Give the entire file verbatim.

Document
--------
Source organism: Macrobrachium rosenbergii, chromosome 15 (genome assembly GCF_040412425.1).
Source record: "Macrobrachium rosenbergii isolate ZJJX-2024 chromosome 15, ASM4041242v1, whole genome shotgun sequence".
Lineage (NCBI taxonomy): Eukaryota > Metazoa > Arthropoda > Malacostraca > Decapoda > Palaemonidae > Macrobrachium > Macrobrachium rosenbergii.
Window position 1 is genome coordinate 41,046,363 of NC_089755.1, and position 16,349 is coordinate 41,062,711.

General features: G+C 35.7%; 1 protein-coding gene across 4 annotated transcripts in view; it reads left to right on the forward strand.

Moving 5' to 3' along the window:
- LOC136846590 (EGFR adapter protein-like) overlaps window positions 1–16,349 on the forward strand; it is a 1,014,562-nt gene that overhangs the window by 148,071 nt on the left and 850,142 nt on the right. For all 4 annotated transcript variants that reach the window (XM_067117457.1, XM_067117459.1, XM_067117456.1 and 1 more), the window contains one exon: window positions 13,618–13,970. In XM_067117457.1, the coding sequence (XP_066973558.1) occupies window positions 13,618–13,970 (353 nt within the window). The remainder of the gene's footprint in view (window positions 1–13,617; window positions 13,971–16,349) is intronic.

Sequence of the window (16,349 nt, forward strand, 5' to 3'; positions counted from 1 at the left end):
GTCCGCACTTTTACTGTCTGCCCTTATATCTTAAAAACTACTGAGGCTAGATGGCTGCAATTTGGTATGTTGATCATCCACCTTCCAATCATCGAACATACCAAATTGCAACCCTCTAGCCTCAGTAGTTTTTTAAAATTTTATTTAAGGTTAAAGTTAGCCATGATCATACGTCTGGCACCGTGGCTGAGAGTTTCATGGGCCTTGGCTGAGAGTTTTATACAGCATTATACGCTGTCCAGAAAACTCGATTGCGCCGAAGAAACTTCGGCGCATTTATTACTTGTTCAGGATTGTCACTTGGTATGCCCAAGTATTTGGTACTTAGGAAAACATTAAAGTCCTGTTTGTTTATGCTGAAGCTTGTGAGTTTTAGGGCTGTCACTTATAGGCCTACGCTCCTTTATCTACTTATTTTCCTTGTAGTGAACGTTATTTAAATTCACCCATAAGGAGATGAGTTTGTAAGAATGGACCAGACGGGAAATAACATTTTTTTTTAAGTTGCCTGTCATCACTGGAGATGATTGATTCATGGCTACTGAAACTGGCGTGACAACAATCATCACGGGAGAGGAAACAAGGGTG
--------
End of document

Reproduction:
Source organism: Macrobrachium rosenbergii, chromosome 15 (genome assembly GCF_040412425.1).
Source record: "Macrobrachium rosenbergii isolate ZJJX-2024 chromosome 15, ASM4041242v1, whole genome shotgun sequence".
Lineage (NCBI taxonomy): Eukaryota > Metazoa > Arthropoda > Malacostraca > Decapoda > Palaemonidae > Macrobrachium > Macrobrachium rosenbergii.
Window position 1 is genome coordinate 41,046,363 of NC_089755.1, and position 16,349 is coordinate 41,062,711.

General features: G+C 35.7%; 1 protein-coding gene across 4 annotated transcripts in view; it reads left to right on the forward strand.

Moving 5' to 3' along the window:
- LOC136846590 (EGFR adapter protein-like) overlaps window positions 1–16,349 on the forward strand; it is a 1,014,562-nt gene that overhangs the window by 148,071 nt on the left and 850,142 nt on the right. For all 4 annotated transcript variants that reach the window (XM_067117457.1, XM_067117459.1, XM_067117456.1 and 1 more), the window contains one exon: window positions 13,618–13,970. In XM_067117457.1, the coding sequence (XP_066973558.1) occupies window positions 13,618–13,970 (353 nt within the window). The remainder of the gene's footprint in view (window positions 1–13,617; window positions 13,971–16,349) is intronic.

Sequence of the window (16,349 nt, forward strand, 5' to 3'; positions counted from 1 at the left end):
GTCCGCACTTTTACTGTCTGCCCTTATATCTTAAAAACTACTGAGGCTAGATGGCTGCAATTTGGTATGTTGATCATCCACCTTCCAATCATCGAACATACCAAATTGCAACCCTCTAGCCTCAGTAGTTTTTTAAAATTTTATTTAAGGTTAAAGTTAGCCATGATCATACGTCTGGCACCGTGGCTGAGAGTTTCATGGGCCTTGGCTGAGAGTTTTATACAGCATTATACGCTGTCCAGAAAACTCGATTGCGCCGAAGAAACTTCGGCGCATTTATTACTTGTTCAGGATTGTCACTTGGTATGCCCAAGTATTTGGTACTTAGGAAAACATTAAAGTCCTGTTTGTTTATGCTGAAGCTTGTGAGTTTTAGGGCTGTCACTTATAGGCCTACGCTCCTTTATCTACTTATTTTCCTTGTAGTGAACGTTATTTAAATTCACCCATAAGGAGATGAGTTTGTAAGAATGGACCAGACGGGAAATAACATTTTTTTTTAAGTTGCCTGTCATCACTGGAGATGATTGATTCATGGCTACTGAAACTGGCGTGACAACAATCATCACGGGAGAGGAAACAAGGGTG